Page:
Cunning Little Vixen lit by Trudy Dalgleish
Posted on Friday, June 30th, 2017
The forest comes alive in Victorian Opera’s new production of Janácek’s Cunning Little Vixen. One of the great masterpieces of early twentieth century music, this rarely-heard opera was staged for five performances only.
Celebrating the beauty of nature and cycle of life, Cunning Little Vixen muses on the interaction between human and animal life. Set in an idyllic forest, the story follows a Vixen’s lyrical journey from youth to adulthood.
It’s about a forester who catches a baby vixen and takes it home to his kids for a pet. The baby vixen grows up at the forester’s house and his kids annoy the baby fox by poking it with sticks, so it kills all his chickens and escapes back to the forest where it meets a boy fox and they have cubs. The forester spends the rest of the opera trying to shoot the vixen, until one of his neighbours does it for him, to make the vixen into a muff for his new wife. Boy you have to love opera, always a happy ending! It’s basically about renew and the cycle of life and its set in a European forest through all the seasons.
Lighting designer Trudy Dalgleish was asked to create two worlds; the world of the animals which was beautiful and full of saturated colour and the world of the humans, which was stark, black and white, devoid of all colour. Trudy had to light all the seasons, in both worlds.
Trudy’s biggest challenge was the set which was a raked stage surrounded on three sides by sharks tooth gauzes and the stage itself was filled with skeletal metal trees.
“It usually takes me a week to work out a design, but this one took me three weeks of working out angles,” admitted Trudy. “The problem was if I was to light it from the front I would run into the trees, if I lit it from the sides there was only a 1700 gap before I would run into the gauze – so it was a real challenge to just light the people. The gauzes were hard as there was no space offstage to light through them and if I lit them from the front I would run into those trees again!”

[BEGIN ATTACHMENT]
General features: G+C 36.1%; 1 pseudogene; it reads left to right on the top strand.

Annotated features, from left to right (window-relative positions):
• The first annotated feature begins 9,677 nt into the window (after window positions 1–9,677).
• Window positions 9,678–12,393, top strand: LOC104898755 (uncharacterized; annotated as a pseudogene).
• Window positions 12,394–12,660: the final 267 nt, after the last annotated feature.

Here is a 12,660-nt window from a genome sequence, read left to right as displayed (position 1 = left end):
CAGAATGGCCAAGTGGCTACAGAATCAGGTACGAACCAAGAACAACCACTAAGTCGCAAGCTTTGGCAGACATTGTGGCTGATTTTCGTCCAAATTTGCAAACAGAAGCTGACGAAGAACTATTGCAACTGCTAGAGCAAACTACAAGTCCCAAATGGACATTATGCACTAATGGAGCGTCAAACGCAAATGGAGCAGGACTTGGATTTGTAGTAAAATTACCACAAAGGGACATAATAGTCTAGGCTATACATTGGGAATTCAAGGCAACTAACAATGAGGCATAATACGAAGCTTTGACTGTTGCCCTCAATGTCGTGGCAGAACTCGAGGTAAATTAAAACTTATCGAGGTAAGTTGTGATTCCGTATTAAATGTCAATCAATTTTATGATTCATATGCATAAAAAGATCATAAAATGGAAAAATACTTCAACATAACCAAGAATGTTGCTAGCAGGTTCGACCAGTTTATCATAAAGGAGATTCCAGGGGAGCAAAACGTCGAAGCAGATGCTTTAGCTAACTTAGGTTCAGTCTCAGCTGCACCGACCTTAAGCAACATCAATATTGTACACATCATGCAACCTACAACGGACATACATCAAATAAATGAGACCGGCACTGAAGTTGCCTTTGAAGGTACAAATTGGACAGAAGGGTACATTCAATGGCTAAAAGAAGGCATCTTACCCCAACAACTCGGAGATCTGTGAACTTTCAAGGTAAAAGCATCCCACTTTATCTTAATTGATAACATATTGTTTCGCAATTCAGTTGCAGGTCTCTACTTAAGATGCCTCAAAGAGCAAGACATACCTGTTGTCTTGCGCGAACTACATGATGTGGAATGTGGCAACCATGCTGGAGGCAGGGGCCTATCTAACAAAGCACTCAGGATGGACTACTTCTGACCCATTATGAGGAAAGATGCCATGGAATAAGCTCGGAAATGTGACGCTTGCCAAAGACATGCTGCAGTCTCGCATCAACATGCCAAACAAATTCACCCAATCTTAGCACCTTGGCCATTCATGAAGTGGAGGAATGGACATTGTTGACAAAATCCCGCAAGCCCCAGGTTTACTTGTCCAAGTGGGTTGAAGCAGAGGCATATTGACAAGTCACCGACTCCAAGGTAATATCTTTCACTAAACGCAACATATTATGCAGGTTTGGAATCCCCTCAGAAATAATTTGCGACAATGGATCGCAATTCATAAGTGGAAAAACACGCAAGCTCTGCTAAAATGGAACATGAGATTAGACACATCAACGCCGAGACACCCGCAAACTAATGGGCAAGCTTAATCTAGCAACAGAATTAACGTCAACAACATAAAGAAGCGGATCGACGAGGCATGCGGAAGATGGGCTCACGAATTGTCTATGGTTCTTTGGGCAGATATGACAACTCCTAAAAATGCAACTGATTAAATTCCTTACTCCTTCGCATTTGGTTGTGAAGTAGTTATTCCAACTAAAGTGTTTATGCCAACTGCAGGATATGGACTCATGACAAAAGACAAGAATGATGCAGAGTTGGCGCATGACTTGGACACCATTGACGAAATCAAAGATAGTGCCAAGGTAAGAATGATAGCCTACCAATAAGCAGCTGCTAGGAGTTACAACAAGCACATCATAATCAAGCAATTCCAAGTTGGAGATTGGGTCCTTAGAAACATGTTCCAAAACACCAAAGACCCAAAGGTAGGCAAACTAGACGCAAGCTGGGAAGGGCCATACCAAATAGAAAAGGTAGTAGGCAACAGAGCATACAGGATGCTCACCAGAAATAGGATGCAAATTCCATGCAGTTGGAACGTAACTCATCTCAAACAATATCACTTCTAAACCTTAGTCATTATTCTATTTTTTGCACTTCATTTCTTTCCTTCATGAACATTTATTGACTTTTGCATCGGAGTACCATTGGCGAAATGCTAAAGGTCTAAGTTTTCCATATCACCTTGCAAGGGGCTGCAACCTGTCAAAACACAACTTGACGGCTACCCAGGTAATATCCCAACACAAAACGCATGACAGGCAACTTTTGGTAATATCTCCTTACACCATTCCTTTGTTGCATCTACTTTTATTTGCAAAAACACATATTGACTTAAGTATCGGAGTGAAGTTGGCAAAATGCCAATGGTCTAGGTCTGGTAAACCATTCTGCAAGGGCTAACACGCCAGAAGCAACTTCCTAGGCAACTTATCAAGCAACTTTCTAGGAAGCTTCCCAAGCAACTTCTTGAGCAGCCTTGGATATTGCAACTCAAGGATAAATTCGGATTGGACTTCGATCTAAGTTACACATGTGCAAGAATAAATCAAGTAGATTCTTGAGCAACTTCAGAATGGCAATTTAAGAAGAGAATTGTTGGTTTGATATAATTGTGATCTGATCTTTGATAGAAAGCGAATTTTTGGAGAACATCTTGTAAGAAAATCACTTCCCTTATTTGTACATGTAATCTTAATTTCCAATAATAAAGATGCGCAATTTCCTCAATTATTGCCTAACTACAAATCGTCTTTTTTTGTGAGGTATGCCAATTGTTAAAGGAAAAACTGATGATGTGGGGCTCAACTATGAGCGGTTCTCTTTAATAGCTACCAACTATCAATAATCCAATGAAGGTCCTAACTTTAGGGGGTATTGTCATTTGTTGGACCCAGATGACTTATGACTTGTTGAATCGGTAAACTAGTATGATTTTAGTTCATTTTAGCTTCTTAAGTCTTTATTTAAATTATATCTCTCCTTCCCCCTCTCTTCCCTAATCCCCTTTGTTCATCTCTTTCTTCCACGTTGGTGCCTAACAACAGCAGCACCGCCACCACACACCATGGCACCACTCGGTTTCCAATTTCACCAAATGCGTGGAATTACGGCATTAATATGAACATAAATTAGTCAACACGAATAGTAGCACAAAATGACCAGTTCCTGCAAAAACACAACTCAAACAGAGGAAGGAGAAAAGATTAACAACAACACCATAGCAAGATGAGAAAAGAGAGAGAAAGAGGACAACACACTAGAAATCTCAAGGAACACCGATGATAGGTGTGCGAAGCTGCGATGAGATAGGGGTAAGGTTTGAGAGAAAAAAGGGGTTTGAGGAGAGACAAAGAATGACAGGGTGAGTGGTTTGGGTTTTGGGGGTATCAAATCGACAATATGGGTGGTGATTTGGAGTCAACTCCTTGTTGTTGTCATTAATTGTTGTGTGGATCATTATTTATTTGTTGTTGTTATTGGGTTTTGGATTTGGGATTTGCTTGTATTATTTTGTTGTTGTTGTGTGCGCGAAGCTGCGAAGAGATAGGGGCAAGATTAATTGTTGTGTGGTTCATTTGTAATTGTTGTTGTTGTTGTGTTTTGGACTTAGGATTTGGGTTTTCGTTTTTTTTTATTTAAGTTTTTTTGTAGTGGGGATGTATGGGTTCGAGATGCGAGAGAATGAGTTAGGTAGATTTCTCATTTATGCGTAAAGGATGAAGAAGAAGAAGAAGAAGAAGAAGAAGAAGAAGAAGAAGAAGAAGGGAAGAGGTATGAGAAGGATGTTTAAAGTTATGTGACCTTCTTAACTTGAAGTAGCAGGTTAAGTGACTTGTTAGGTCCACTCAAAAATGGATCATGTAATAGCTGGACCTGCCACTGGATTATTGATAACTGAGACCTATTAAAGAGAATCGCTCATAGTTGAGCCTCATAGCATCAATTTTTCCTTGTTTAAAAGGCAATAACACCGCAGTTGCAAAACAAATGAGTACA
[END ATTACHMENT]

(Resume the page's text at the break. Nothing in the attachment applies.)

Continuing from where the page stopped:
Trudy commented that lamp placement was the most critical she has ever done. The result was six Claypaky Alphas located three metres behind the back scrim and three Martin MAC Vipers on lx 1 to light the back scrim. The sides were lit with two Alphas and two Vipers per scrim from the ends of the onstage lighting bars.
“This meant I could just squeeze past the onstage trees from the side,” she explained. “I have to say it was the hardest design I have ever done in the challengers that I had to work out. It seemed that once I had solved one problem, I had created another one or two! It was a real brain strain, but it looked so simple.”
Trudy needed shuttered lights with a large beam angle and she wasn’t able to use what she first requested as the hire company the opera preferred to use didn’t have that equipment.
“So I settled for Martin Viper Performances and Claypaky Alpha 700 profiles for the scrims, Martin Viper spots for the floor gobos and Quantum washes for the colour washes and specials,” she said. “The people light was supplied by ETC Source 4 26 degrees on side booms. Control was an MA Lighting grandMA 2 programmed by Peter Darby, Head LX for the Victoria Opera. I loved how bright the Quantums were, I ran them at only 20% for most of the show and I can’t wait to use them in an arena environment next week.”
Trudy’s favourite aspect of the production was being able to reproduce all the seasons in the animal world, she was really pleased with how they turned out.
Trudy can be contacted via her agent http://www.artsmanagement.com.au